Encouraging and protecting natural enemies can be an excellent way to control pest populations.
“Everybody is familiar with ladybugs and lacewings as voracious, pest-consuming beneficial insects,” said Dustin Morton, commercial horticulture specialist with the Alberta Ag-Info Centre. “But fewer are familiar with how natural enemies such as hover flies, ground beetles, and even yellow-jacket wasps contribute to a healthy integrated pest management (IPM) plan by reducing pest numbers.”
Using beneficial insects or natural enemy populations is based on three basic principles in agriculture: augmentation; classic biological control or importation; and conservation and enhancement.
“Greenhouse producers are perhaps most familiar with the concept of augmentation where a crop is either inoculated with a natural enemy or inundated with it,” said Morton. “Beneficial insects that were reared in a lab or collected in a field are introduced to an area such as a greenhouse or field. While this technique is commonly used in greenhouse situations, it’s less applicable to field growers, as most beneficial insects used in this way aren’t typically capable of overwintering. Furthermore, they can be an expensive prospect for field growers given how mobile many of these insects tend to be.”
Classic biological control or importation generally involves looking at a pest’s native range, finding a natural enemy of it there and importing it into its adopted range.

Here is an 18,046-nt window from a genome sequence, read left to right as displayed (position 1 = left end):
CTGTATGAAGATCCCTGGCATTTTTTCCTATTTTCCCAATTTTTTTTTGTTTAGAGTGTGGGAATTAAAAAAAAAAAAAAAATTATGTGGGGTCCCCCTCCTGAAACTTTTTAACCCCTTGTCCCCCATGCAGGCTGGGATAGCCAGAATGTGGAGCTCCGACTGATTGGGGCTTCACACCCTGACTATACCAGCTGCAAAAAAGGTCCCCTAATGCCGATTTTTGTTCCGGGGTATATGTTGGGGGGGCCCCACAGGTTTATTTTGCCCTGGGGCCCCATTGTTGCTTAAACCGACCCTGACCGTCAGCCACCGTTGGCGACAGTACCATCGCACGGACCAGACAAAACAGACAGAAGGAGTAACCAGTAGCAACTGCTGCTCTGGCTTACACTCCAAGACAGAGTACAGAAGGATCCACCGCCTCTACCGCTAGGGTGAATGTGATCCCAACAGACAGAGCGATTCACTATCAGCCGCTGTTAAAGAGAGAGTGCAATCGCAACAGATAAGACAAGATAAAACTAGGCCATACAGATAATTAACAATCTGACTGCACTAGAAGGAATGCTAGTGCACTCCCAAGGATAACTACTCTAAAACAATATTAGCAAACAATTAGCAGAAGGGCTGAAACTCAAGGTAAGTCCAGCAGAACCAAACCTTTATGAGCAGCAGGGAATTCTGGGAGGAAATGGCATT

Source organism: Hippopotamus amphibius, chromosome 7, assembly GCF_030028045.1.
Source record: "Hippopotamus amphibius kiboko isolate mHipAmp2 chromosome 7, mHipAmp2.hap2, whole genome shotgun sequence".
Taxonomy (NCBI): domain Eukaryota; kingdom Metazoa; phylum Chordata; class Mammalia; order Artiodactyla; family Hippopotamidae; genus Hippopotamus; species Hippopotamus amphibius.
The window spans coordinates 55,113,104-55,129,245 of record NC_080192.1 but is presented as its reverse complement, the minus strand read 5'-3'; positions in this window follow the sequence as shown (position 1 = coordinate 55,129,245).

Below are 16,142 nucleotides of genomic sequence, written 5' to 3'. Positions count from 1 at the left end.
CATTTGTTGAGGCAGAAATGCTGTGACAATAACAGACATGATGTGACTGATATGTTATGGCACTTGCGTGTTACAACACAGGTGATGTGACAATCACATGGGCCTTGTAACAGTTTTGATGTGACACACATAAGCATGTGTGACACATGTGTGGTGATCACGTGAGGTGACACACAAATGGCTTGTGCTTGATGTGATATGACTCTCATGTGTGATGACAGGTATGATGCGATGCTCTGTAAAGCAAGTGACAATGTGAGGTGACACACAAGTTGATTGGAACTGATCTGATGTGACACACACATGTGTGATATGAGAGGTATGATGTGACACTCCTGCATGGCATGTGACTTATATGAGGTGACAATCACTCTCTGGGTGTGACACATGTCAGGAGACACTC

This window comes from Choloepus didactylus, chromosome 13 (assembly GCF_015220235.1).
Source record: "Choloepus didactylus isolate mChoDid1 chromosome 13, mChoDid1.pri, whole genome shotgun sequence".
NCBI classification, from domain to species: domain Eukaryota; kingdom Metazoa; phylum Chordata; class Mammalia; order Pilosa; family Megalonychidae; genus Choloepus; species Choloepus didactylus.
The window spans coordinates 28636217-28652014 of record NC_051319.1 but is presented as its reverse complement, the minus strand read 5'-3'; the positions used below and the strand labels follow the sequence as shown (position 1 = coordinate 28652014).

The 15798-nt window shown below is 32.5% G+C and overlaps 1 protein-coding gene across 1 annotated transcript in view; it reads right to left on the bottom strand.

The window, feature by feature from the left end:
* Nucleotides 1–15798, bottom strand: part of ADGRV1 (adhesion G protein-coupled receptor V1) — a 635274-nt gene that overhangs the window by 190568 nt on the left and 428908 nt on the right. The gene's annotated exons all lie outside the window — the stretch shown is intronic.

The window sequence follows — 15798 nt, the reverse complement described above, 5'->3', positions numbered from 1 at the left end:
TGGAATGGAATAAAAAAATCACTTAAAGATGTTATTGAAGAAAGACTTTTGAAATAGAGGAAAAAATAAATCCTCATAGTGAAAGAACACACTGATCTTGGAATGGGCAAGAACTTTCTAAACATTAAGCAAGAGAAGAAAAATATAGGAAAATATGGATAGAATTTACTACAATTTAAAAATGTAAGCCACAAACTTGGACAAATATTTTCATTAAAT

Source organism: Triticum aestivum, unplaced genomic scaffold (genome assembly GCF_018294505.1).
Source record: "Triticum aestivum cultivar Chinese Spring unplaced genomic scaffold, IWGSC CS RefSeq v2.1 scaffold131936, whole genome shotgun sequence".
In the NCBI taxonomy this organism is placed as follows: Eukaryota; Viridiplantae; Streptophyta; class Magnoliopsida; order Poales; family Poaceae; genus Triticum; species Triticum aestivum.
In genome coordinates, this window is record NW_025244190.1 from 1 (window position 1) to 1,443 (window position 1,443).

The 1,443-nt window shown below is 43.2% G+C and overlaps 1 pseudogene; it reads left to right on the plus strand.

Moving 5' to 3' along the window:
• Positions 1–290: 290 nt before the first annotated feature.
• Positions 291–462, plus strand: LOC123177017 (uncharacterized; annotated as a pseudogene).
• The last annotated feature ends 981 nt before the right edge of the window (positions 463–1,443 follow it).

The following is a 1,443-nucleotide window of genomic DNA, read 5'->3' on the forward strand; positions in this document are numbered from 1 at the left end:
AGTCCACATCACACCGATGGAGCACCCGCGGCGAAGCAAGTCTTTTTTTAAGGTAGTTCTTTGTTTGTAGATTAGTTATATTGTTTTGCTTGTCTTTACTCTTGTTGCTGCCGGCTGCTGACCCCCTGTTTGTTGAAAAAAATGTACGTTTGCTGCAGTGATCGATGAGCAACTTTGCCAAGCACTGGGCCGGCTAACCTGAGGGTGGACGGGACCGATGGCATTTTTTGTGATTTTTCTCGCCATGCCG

“This type of biological control has historically been controversial as it often involves importing a foreign species that can itself potentially become a pest,” said Morton. “Given how risky this process can be, it’s generally not undertaken at the producer level.”
The final method, conservation and enhancement, is where most field growers will see a real benefit in their operation, he said.
“Most fields generally have much larger populations of beneficial insects than pests,” he said “However, these beneficial populations can be substantially reduced during the process of killing pests.”
One of the easiest ways to protect these beneficial insects is to avoid the use of pesticides that may harm them.
“Using selective pesticides, selective applications (that is, applying only to areas of concern) or timing applications to a time when beneficial insects are not active, such as early morning, can help reduce losses. Similarly, minimizing cultural practices like soil disturbance, burning, and timing irrigation better can also all go a long ways to making a field more hospitable to natural enemies.”
As with most topics, knowledge is power, said Morton.
“The more producers know about natural enemies, the better they can manipulate the environment to make it more inviting for them. By incorporating a few new techniques into their operation, growers can better protect these natural enemies and ensure a crop yield that reflects it.”